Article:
Republican policies fuel Iowa's workforce crisis, rural decline

Senator Joe Bolkcom represents Iowa City and is the ranking Democrat on the Iowa Senate Appropriations Committee.

Iowa’s workforce crisis and rural decline can be traced to irresponsible Republican tax and economic policies year after year.  

Their actions bring to life the words of their puppet master Grover Norquist, who famously said, “I don’t want to abolish government. I simply want to reduce it to the size where I can drag it into the bathroom and drown it in the bathtub.”

As Governor Kim Reynolds and legislative Republicans return to the statehouse, their workforce crisis and abandonment of rural Iowa will only grow worse with more tax cuts for Des Moines millionaires. The Republican strategy is to stay the course by continuing to starve rural Iowa’s struggling public schools, exhausted health care providers, declining state parks, dangerous prisons, and neglected state resource centers. 

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Get outside and enjoy the nice weather

It’s shaping up to be a perfect weekend in Iowa, and you never know when the weather will turn. Why not get outside today? If you want to do something useful with your time, this weekend would be perfect for knocking on doors on behalf of the Democrat of your choice.

There are also some wonderful orchards to visit. We like the Wills Family Orchard in Dallas County, where you can pick your own pumpkins and buy organic fresh apples.

Or, just enjoy a public park or trail. Mr. desmoinesdem took the kids around the Gray’s Lake trail in Des Moines yesterday. They all had a great time and saw plenty of wildlife, including a blue heron.

I’ve written before about the “nature-deficit disorder” among American children who rarely play outside.

On Thursday the House of Representatives passed a bill to provide for more hands-on outdoor environmental education in schools. The Sierra Club welcomed the action:

September 18, 2008

Contact: David Willett, 202-675-6698

House Votes to Get Kids Outside

Bill Would Create New Opportunities for Environmental Education

Washington, D.C.-Today the U.S. House of Representatives voted to expand and improve the opportunities for children and adolescents to learn about and experience the natural world. Hands-on outdoor environmental education offers an opportunity to improve academic performance in our schools and provides a solution for reversing the trends of childhood obesity and “nature deficit disorder” that are afflicting a generation.

“Today’s vote signifies a new national commitment to youth and the environment. Right now children are spending their days inside and their evenings and weekends plugged into electronic media,” says Carl Pope, Executive Director of the Sierra Club. “They are missing out on the daily childhood joy of playing outside that their parents’ took for granted just twenty years ago.”

Research shows that when children spend time outdoors, they are more physically active, engage in more creative forms of play and are better focused. Environmental education contributes to significant improvements in academic performance and motivation to learn. It also leads to student gains in problem-solving skills, conflict resolution abilities, and self-esteem. Opportunities for youth to get outdoors to exercise, play and experience their natural world are critical to help prevent obesity, alleviate symptoms of attention deficit disorders and address other related health problems.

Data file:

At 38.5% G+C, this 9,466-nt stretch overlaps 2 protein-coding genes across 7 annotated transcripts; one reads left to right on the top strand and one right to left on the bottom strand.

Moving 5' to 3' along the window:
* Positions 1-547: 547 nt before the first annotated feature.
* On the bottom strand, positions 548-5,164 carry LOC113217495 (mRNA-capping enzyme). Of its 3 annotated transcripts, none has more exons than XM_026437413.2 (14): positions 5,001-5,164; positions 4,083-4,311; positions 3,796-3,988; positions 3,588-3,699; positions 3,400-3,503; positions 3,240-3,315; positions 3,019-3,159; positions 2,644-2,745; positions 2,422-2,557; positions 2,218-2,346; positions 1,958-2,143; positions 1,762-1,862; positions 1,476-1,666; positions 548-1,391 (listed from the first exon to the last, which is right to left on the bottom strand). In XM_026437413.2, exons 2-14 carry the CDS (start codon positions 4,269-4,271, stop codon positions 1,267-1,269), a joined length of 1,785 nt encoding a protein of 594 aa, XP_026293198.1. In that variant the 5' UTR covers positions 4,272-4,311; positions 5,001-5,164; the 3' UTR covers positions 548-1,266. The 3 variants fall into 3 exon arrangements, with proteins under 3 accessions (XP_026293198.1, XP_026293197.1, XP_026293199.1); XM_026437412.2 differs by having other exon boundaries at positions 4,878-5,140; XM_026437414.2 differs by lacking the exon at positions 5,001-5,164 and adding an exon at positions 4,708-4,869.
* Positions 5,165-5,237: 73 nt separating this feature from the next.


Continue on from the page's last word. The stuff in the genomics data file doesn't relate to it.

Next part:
The No Child Left Inside Act of 2008, HR 3036

The No Child Left Inside Act of 2008, sponsored by John P. Sarbanes (D-MD) along with sixty-four co-sponsors, would support local and statewide efforts to expand and improve environmental education for K-12 public schools. This legislation would provide needed support to States to develop scientifically sound curriculum, train teachers, and ensure students are environmentally literate upon high school graduation.

“Today’s youth will be asked to tackle severe environmental challenges as adults, yet American children are not being provided with the foundation needed to address these challenges,” says Pope. “Environmental education today will provide the foundation necessary for tomorrow’s workforce to effectively address real world environmental challenges.”

But if you’ve got kids, you don’t need to wait for Congress to act. Take advantage of beautiful days like today and get your family outside.

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Congratulations to Erv Klaas of Ames

The Iowa Natural Heritage Foundation recently announced that Erwin “Erv” Klaas is the 2008 winner of the Hagie Heritage Award, given to recognize outstanding conservation work in Iowa. I am fortunate to know him, and I am thrilled to see the INHF honoring his contributions to the environment statewide and particularly in the Ames area.

I’ve posted the text of the INHF’s press release after the jump.

Klaas will formally receive the award at an open house on Sunday, Sept. 28, beginning at 2:30 pm at the Story County Nature Center in McFarland Park, 56461 180th Street in Ames. The public is welcome to attend this event.

All five nominees for the Hagie award were remarkable, and you can click here to learn more about the other finalists.

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